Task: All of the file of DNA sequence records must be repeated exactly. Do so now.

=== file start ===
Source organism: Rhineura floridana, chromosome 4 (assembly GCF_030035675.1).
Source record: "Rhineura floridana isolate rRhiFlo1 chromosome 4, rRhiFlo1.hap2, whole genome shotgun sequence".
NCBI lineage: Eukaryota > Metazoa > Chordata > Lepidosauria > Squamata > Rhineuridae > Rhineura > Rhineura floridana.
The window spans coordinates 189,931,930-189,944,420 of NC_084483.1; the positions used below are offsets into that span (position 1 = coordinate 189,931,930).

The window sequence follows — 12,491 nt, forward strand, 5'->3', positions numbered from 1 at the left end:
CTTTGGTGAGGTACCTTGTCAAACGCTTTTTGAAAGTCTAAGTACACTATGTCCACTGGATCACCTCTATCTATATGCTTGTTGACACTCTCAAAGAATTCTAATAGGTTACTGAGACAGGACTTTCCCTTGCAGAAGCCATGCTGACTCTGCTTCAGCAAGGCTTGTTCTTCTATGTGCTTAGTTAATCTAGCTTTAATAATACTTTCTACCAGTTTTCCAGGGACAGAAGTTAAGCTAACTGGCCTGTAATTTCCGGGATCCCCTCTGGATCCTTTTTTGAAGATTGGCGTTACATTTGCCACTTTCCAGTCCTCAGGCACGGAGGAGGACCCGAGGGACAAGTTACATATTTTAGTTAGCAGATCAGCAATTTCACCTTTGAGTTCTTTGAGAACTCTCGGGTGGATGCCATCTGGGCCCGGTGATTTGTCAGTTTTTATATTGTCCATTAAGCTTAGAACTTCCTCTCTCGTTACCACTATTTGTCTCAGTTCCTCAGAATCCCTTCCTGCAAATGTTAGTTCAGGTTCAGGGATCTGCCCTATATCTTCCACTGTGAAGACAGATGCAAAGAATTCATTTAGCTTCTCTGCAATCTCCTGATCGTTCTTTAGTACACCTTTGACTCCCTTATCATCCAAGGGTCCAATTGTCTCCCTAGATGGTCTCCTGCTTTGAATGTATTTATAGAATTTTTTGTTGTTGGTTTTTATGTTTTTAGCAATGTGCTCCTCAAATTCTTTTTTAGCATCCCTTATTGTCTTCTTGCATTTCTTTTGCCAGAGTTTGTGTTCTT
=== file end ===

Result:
Source organism: Rhineura floridana, chromosome 4 (assembly GCF_030035675.1).
Source record: "Rhineura floridana isolate rRhiFlo1 chromosome 4, rRhiFlo1.hap2, whole genome shotgun sequence".
NCBI lineage: Eukaryota > Metazoa > Chordata > Lepidosauria > Squamata > Rhineuridae > Rhineura > Rhineura floridana.
The window spans coordinates 189,931,930-189,944,420 of NC_084483.1; the positions used below are offsets into that span (position 1 = coordinate 189,931,930).

The window sequence follows — 12,491 nt, forward strand, 5'->3', positions numbered from 1 at the left end:
CTTTGGTGAGGTACCTTGTCAAACGCTTTTTGAAAGTCTAAGTACACTATGTCCACTGGATCACCTCTATCTATATGCTTGTTGACACTCTCAAAGAATTCTAATAGGTTACTGAGACAGGACTTTCCCTTGCAGAAGCCATGCTGACTCTGCTTCAGCAAGGCTTGTTCTTCTATGTGCTTAGTTAATCTAGCTTTAATAATACTTTCTACCAGTTTTCCAGGGACAGAAGTTAAGCTAACTGGCCTGTAATTTCCGGGATCCCCTCTGGATCCTTTTTTGAAGATTGGCGTTACATTTGCCACTTTCCAGTCCTCAGGCACGGAGGAGGACCCGAGGGACAAGTTACATATTTTAGTTAGCAGATCAGCAATTTCACCTTTGAGTTCTTTGAGAACTCTCGGGTGGATGCCATCTGGGCCCGGTGATTTGTCAGTTTTTATATTGTCCATTAAGCTTAGAACTTCCTCTCTCGTTACCACTATTTGTCTCAGTTCCTCAGAATCCCTTCCTGCAAATGTTAGTTCAGGTTCAGGGATCTGCCCTATATCTTCCACTGTGAAGACAGATGCAAAGAATTCATTTAGCTTCTCTGCAATCTCCTGATCGTTCTTTAGTACACCTTTGACTCCCTTATCATCCAAGGGTCCAATTGTCTCCCTAGATGGTCTCCTGCTTTGAATGTATTTATAGAATTTTTTGTTGTTGGTTTTTATGTTTTTAGCAATGTGCTCCTCAAATTCTTTTTTAGCATCCCTTATTGTCTTCTTGCATTTCTTTTGCCAGAGTTTGTGTTCTT